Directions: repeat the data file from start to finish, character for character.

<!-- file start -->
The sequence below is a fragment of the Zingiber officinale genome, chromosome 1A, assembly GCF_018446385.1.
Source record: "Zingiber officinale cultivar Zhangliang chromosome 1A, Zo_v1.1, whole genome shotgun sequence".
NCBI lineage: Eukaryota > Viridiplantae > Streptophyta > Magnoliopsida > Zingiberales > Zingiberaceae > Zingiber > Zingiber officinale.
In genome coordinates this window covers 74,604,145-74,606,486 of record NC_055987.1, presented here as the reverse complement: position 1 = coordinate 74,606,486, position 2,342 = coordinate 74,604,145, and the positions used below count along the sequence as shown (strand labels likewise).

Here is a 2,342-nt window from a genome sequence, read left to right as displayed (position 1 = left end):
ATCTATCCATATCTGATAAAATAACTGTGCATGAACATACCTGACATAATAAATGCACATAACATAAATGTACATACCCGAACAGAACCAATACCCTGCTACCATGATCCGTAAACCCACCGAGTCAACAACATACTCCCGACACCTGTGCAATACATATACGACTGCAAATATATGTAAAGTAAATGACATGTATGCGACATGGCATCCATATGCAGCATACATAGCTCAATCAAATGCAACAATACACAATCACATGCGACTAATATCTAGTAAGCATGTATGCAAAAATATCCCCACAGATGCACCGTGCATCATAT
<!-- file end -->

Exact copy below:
The sequence below is a fragment of the Zingiber officinale genome, chromosome 1A, assembly GCF_018446385.1.
Source record: "Zingiber officinale cultivar Zhangliang chromosome 1A, Zo_v1.1, whole genome shotgun sequence".
NCBI lineage: Eukaryota > Viridiplantae > Streptophyta > Magnoliopsida > Zingiberales > Zingiberaceae > Zingiber > Zingiber officinale.
In genome coordinates this window covers 74,604,145-74,606,486 of record NC_055987.1, presented here as the reverse complement: position 1 = coordinate 74,606,486, position 2,342 = coordinate 74,604,145, and the positions used below count along the sequence as shown (strand labels likewise).

Here is a 2,342-nt window from a genome sequence, read left to right as displayed (position 1 = left end):
ATCTATCCATATCTGATAAAATAACTGTGCATGAACATACCTGACATAATAAATGCACATAACATAAATGTACATACCCGAACAGAACCAATACCCTGCTACCATGATCCGTAAACCCACCGAGTCAACAACATACTCCCGACACCTGTGCAATACATATACGACTGCAAATATATGTAAAGTAAATGACATGTATGCGACATGGCATCCATATGCAGCATACATAGCTCAATCAAATGCAACAATACACAATCACATGCGACTAATATCTAGTAAGCATGTATGCAAAAATATCCCCACAGATGCACCGTGCATCATAT